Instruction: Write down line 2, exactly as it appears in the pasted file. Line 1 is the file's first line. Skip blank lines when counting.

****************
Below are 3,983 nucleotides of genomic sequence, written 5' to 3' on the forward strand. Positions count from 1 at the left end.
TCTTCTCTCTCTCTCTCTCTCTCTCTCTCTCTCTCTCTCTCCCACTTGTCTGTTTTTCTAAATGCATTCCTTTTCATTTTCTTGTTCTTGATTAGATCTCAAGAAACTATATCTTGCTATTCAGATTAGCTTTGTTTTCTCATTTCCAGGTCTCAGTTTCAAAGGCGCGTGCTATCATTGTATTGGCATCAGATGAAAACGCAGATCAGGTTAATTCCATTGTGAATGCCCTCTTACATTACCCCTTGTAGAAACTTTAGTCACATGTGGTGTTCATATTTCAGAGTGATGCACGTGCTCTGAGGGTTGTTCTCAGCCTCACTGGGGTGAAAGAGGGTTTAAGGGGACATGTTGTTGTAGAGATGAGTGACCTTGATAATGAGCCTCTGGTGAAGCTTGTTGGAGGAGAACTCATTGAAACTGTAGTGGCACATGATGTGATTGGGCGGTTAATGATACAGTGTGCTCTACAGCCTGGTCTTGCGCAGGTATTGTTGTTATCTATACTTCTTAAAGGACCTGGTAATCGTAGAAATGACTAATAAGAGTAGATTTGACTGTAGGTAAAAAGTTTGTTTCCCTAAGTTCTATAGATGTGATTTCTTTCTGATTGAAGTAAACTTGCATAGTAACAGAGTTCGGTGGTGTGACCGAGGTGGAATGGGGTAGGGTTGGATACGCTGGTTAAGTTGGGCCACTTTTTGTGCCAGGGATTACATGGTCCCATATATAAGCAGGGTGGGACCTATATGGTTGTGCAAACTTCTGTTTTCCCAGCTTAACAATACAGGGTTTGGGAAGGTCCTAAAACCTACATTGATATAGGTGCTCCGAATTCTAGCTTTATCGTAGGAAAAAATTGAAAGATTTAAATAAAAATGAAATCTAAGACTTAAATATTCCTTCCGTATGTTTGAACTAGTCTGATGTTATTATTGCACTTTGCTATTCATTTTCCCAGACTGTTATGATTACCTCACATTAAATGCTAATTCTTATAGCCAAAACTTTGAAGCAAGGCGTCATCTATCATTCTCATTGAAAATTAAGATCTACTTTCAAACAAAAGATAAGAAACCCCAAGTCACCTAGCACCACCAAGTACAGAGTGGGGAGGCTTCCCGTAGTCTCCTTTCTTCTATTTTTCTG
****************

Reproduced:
TCTTCTCTCTCTCTCTCTCTCTCTCTCTCTCTCTCTCTCTCCCACTTGTCTGTTTTTCTAAATGCATTCCTTTTCATTTTCTTGTTCTTGATTAGATCTCAAGAAACTATATCTTGCTATTCAGATTAGCTTTGTTTTCTCATTTCCAGGTCTCAGTTTCAAAGGCGCGTGCTATCATTGTATTGGCATCAGATGAAAACGCAGATCAGGTTAATTCCATTGTGAATGCCCTCTTACATTACCCCTTGTAGAAACTTTAGTCACATGTGGTGTTCATATTTCAGAGTGATGCACGTGCTCTGAGGGTTGTTCTCAGCCTCACTGGGGTGAAAGAGGGTTTAAGGGGACATGTTGTTGTAGAGATGAGTGACCTTGATAATGAGCCTCTGGTGAAGCTTGTTGGAGGAGAACTCATTGAAACTGTAGTGGCACATGATGTGATTGGGCGGTTAATGATACAGTGTGCTCTACAGCCTGGTCTTGCGCAGGTATTGTTGTTATCTATACTTCTTAAAGGACCTGGTAATCGTAGAAATGACTAATAAGAGTAGATTTGACTGTAGGTAAAAAGTTTGTTTCCCTAAGTTCTATAGATGTGATTTCTTTCTGATTGAAGTAAACTTGCATAGTAACAGAGTTCGGTGGTGTGACCGAGGTGGAATGGGGTAGGGTTGGATACGCTGGTTAAGTTGGGCCACTTTTTGTGCCAGGGATTACATGGTCCCATATATAAGCAGGGTGGGACCTATATGGTTGTGCAAACTTCTGTTTTCCCAGCTTAACAATACAGGGTTTGGGAAGGTCCTAAAACCTACATTGATATAGGTGCTCCGAATTCTAGCTTTATCGTAGGAAAAAATTGAAAGATTTAAATAAAAATGAAATCTAAGACTTAAATATTCCTTCCGTATGTTTGAACTAGTCTGATGTTATTATTGCACTTTGCTATTCATTTTCCCAGACTGTTATGATTACCTCACATTAAATGCTAATTCTTATAGCCAAAACTTTGAAGCAAGGCGTCATCTATCATTCTCATTGAAAATTAAGATCTACTTTCAAACAAAAGATAAGAAACCCCAAGTCACCTAGCACCACCAAGTACAGAGTGGGGAGGCTTCCCGTAGTCTCCTTTCTTCTATTTTTCTG